Strategies for Stress Management in Small Business Companies. 2007. Web. Treven, S. (2006).

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Blue Sky Clothing Company’s Marketing Plan Buy Argumentative Essay Help


A marketing plan is vital for any organization or business that want to enter or flourish in any market (Kotler &Keller, 2012). This essay describes the Blue Sky Clothing Company's marketing strategy.

Executive Synopsis

Lucy Neuman and Nick Russell established the Blue Sky Clothing Company. The company competes with other well-established garment manufacturers. The purpose of this five-year market plan is to help the company produce additional capital for expansion and to inform management about the company's existing standing. The plan also includes potential instructions for the firm to implement in order to achieve a competitive advantage over its rivals.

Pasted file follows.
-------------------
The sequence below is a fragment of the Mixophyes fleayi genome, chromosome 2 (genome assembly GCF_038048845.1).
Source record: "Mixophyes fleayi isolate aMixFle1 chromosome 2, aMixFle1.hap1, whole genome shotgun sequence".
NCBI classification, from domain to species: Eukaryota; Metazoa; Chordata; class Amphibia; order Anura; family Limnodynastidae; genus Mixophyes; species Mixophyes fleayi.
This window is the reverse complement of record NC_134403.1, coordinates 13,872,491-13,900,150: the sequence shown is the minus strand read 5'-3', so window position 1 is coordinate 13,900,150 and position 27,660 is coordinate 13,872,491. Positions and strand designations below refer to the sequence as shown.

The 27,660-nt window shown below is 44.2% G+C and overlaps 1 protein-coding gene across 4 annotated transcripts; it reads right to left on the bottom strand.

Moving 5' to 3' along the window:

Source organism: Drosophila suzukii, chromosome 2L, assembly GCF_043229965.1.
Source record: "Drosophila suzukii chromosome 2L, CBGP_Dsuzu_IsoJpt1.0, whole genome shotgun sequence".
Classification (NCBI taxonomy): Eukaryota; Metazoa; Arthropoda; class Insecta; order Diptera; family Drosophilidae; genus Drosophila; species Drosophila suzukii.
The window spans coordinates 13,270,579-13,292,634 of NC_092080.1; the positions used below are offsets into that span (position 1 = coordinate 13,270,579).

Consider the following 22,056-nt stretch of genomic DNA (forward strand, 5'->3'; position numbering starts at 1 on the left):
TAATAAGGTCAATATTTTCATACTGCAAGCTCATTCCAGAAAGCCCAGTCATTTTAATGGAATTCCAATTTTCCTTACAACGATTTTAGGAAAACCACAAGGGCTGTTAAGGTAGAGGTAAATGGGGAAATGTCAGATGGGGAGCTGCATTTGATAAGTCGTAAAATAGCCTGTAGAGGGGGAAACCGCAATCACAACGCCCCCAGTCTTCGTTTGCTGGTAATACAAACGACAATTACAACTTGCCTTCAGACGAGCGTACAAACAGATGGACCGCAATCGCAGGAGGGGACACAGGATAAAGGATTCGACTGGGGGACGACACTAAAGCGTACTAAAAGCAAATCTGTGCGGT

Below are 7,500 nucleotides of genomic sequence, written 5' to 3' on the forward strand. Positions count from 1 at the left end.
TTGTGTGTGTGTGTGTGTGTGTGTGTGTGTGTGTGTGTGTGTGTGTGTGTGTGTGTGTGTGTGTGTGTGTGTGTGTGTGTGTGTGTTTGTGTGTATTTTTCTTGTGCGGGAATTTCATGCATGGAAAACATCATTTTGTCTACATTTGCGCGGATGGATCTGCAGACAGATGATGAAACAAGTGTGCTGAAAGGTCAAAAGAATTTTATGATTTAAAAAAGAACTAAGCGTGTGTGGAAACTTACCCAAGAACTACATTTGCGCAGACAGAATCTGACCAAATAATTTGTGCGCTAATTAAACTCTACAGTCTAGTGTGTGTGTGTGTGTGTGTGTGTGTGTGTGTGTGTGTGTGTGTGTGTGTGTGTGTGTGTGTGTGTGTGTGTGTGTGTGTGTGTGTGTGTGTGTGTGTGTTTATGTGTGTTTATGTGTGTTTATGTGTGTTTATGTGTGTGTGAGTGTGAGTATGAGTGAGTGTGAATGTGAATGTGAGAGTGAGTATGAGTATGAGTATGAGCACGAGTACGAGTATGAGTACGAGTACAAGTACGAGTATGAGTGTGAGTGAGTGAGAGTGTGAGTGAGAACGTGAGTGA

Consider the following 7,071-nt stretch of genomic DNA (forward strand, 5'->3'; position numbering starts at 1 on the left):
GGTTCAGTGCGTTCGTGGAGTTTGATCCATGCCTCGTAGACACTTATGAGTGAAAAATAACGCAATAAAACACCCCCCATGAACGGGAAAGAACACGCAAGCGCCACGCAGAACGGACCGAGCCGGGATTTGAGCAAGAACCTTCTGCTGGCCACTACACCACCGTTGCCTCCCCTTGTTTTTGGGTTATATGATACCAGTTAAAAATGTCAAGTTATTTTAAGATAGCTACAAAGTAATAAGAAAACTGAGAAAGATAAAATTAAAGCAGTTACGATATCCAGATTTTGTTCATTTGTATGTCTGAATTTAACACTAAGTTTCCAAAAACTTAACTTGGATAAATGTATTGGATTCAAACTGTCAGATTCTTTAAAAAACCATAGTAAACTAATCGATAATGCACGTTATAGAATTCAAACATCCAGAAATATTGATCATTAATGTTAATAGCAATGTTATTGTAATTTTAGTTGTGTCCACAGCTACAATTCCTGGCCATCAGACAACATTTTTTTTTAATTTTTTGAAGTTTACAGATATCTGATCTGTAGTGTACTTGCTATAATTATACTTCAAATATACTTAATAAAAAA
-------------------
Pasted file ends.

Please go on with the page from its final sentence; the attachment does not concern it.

It was launched three years ago, but its high-quality items have already attracted a large consumer base. The company's objective is to become the market leader in the production and distribution of outdoor casual clothes. The company sells both men's and women's outdoor clothing. Distribution is conducted through retailers that specialize in outdoor apparel and equipment. Distribution outlets are primarily located in Northern England, California, the Pacific Northwest, and certain western states.

Blue Sky's Financial Goals

Increase its annual revenue by 50 percent Annually contribute $25,000 to conservation programs Generate sufficient funds for the expansion of operations, distribution, and the introduction of new product lines.

Nonfinancial Goals